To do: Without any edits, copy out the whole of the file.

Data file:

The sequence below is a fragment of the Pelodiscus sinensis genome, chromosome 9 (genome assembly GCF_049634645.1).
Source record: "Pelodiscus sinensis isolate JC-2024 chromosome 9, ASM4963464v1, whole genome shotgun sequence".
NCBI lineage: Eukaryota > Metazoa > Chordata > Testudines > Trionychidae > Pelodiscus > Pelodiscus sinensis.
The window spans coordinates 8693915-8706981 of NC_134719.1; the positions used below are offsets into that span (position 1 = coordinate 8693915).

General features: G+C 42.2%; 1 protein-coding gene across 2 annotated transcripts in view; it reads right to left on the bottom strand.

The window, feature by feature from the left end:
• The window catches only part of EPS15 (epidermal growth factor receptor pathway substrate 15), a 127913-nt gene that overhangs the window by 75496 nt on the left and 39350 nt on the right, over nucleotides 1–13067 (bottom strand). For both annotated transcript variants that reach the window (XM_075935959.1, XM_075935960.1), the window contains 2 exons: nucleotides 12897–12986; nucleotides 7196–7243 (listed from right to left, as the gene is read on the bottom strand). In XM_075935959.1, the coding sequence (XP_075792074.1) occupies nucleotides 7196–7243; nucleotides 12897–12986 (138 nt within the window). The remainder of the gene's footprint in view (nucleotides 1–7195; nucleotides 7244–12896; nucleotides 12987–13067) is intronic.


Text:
The sequence below is a fragment of the Pelodiscus sinensis genome, chromosome 9 (genome assembly GCF_049634645.1).
Source record: "Pelodiscus sinensis isolate JC-2024 chromosome 9, ASM4963464v1, whole genome shotgun sequence".
NCBI lineage: Eukaryota > Metazoa > Chordata > Testudines > Trionychidae > Pelodiscus > Pelodiscus sinensis.
The window spans coordinates 8693915-8706981 of NC_134719.1; the positions used below are offsets into that span (position 1 = coordinate 8693915).

General features: G+C 42.2%; 1 protein-coding gene across 2 annotated transcripts in view; it reads right to left on the bottom strand.

The window, feature by feature from the left end:
• The window catches only part of EPS15 (epidermal growth factor receptor pathway substrate 15), a 127913-nt gene that overhangs the window by 75496 nt on the left and 39350 nt on the right, over nucleotides 1–13067 (bottom strand). For both annotated transcript variants that reach the window (XM_075935959.1, XM_075935960.1), the window contains 2 exons: nucleotides 12897–12986; nucleotides 7196–7243 (listed from right to left, as the gene is read on the bottom strand). In XM_075935959.1, the coding sequence (XP_075792074.1) occupies nucleotides 7196–7243; nucleotides 12897–12986 (138 nt within the window). The remainder of the gene's footprint in view (nucleotides 1–7195; nucleotides 7244–12896; nucleotides 12987–13067) is intronic.